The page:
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Teachers walk an information picket line at Sir Guy Carleton school in Vancouver March 5, 2012.

John Lehmann/The Globe and Mail

As the B.C. government pushes for a 10-year contract with teachers, the incoming president of the teachers' union says he might be prepared to go partway there, but his members oppose a decade-long agreement.

"When we talk with our members, they are clear with us that they do not support a 10-year deal, especially a long-term deal that has been framed as it was in the paper that the government released," Jim Iker said in an interview on Friday.

But the new president of the B.C. Teachers Federation said there might be support for a longer-than-usual agreement. The last deal was for two years.

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"Are we open to a longer-term deal that is a fair deal for our members and provides better support and more one-on-one time for the kids that we teach? Absolutely," he said.

Any longer-term deal, he said, would have to be fair to BCTF members and address issues of class size, class composition, ratios of learning specialists, preparation time and salaries.

Mr. Iker, an educator from the Burns Lake region who has previously served as a chief negotiator on the provincial bargaining team, takes over as president of the BCTF on July 1, replacing Susan Lambert.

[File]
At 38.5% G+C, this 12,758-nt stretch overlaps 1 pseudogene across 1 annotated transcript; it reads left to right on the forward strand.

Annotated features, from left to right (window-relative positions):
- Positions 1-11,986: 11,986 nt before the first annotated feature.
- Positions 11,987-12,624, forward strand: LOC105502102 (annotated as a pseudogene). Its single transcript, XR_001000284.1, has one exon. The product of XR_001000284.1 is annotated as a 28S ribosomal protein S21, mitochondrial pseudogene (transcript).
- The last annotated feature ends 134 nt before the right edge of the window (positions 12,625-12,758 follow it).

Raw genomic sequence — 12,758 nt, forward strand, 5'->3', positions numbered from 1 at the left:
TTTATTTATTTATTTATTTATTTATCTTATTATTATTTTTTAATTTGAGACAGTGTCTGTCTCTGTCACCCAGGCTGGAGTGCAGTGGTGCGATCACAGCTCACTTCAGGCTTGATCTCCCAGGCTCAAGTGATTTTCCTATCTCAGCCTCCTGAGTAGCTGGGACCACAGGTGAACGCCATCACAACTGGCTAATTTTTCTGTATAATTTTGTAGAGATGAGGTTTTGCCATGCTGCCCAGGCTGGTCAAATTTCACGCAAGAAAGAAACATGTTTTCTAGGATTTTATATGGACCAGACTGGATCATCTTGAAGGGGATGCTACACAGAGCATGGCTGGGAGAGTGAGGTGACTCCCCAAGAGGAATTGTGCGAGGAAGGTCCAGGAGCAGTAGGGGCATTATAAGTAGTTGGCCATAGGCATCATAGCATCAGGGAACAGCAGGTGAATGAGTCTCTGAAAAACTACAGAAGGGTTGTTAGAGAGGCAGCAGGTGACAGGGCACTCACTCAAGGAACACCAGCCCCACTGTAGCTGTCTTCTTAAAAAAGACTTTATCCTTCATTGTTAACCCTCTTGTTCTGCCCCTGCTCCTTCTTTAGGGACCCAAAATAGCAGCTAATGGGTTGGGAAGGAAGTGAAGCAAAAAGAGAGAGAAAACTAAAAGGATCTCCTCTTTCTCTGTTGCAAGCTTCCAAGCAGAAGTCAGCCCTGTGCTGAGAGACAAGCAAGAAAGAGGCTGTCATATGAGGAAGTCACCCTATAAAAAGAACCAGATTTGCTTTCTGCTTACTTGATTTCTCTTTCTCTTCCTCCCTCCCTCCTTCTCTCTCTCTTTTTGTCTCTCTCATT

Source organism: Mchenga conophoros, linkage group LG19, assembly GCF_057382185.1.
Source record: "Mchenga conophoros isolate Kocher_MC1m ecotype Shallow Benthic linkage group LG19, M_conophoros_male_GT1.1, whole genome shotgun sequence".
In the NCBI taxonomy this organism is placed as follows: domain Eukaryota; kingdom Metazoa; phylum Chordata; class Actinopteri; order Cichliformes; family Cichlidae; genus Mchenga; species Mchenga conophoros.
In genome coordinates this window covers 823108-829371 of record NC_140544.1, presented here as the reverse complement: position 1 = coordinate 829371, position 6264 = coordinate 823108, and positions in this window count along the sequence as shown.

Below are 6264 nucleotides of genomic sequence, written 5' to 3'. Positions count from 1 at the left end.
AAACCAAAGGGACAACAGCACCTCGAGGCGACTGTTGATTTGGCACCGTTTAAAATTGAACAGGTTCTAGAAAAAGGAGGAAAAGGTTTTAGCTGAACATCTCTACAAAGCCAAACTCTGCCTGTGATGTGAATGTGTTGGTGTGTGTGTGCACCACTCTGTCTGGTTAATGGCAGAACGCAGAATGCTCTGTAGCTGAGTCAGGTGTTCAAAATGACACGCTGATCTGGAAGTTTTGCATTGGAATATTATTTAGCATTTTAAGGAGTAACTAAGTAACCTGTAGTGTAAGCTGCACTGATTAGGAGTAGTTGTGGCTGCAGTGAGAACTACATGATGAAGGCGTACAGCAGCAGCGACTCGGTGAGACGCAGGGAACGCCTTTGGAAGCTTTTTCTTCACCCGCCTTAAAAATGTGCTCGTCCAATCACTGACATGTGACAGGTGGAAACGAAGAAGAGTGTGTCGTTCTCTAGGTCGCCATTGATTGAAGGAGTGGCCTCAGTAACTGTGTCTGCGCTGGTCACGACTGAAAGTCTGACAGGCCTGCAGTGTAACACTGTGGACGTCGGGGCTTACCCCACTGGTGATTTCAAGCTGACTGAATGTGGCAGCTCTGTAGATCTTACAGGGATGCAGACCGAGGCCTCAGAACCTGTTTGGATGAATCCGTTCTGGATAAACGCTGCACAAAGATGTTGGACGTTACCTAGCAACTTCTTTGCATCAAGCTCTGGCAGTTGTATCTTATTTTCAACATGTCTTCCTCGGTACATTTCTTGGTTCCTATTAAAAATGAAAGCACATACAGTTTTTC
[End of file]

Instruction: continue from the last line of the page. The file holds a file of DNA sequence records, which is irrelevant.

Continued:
His comments came a day after Peter Fassbender, the newly appointed education minister, meet with stakeholders including leaders of the 41,000-member-strong BCTF, to reiterate the government's determination to negotiate a 10-year deal.

Premier Christy Clark and the B.C. Liberals campaigned on the idea as a means of bringing stability to the education system, and Ms. Clark has enshrined it in her mandate letter to Mr. Fassbender as a priority on his political to-do list.

The Education Minister declined to comment, in detail, during a news conference on Thursday about whether he or the government would be open to a deal that fell short of the 10-year mark. He said the decade-long agreement remains a priority for the Liberals.

Mr. Fassbender wants to reboot ongoing labour talks later this year to negotiate the deal over that time frame. The BCTF responded by noting that talks have been going well and should proceed without interruption.

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Mr. Iker reiterated that view. "We're at the bargaining table and want to continue being at the bargaining table to reach an agreement," he said.

He said he was mindful of the government's push for stability, but noted the government could achieve stability by properly funding the education system. The BCTF has noted that B.C.'s per-student funding is $1,000 below the national average.

"A longer deal absolutely gives them what they want in terms of stability. You have stability when you fund the system properly," he said.

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